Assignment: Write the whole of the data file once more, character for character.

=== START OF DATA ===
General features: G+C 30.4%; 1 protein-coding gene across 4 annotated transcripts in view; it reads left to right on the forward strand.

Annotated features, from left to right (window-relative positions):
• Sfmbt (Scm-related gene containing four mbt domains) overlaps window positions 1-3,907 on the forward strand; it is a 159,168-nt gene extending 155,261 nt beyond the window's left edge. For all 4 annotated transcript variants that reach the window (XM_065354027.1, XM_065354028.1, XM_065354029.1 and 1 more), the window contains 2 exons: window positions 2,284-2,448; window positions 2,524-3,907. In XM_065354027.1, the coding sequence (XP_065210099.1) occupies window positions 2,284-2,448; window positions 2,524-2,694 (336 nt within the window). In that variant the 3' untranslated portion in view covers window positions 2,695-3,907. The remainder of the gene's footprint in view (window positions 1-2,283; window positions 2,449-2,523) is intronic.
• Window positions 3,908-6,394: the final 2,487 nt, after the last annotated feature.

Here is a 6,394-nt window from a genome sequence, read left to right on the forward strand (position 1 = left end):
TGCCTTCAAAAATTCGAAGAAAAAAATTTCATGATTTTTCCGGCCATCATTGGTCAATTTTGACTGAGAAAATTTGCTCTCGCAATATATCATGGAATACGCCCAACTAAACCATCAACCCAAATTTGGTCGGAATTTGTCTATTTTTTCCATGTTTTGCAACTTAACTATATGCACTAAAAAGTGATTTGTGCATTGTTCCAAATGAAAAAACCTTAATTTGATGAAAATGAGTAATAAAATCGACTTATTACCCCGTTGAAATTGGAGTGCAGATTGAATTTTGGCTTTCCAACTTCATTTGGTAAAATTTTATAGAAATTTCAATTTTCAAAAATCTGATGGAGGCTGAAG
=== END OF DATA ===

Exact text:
General features: G+C 30.4%; 1 protein-coding gene across 4 annotated transcripts in view; it reads left to right on the forward strand.

Annotated features, from left to right (window-relative positions):
• Sfmbt (Scm-related gene containing four mbt domains) overlaps window positions 1-3,907 on the forward strand; it is a 159,168-nt gene extending 155,261 nt beyond the window's left edge. For all 4 annotated transcript variants that reach the window (XM_065354027.1, XM_065354028.1, XM_065354029.1 and 1 more), the window contains 2 exons: window positions 2,284-2,448; window positions 2,524-3,907. In XM_065354027.1, the coding sequence (XP_065210099.1) occupies window positions 2,284-2,448; window positions 2,524-2,694 (336 nt within the window). In that variant the 3' untranslated portion in view covers window positions 2,695-3,907. The remainder of the gene's footprint in view (window positions 1-2,283; window positions 2,449-2,523) is intronic.
• Window positions 3,908-6,394: the final 2,487 nt, after the last annotated feature.

Here is a 6,394-nt window from a genome sequence, read left to right on the forward strand (position 1 = left end):
TGCCTTCAAAAATTCGAAGAAAAAAATTTCATGATTTTTCCGGCCATCATTGGTCAATTTTGACTGAGAAAATTTGCTCTCGCAATATATCATGGAATACGCCCAACTAAACCATCAACCCAAATTTGGTCGGAATTTGTCTATTTTTTCCATGTTTTGCAACTTAACTATATGCACTAAAAAGTGATTTGTGCATTGTTCCAAATGAAAAAACCTTAATTTGATGAAAATGAGTAATAAAATCGACTTATTACCCCGTTGAAATTGGAGTGCAGATTGAATTTTGGCTTTCCAACTTCATTTGGTAAAATTTTATAGAAATTTCAATTTTCAAAAATCTGATGGAGGCTGAAG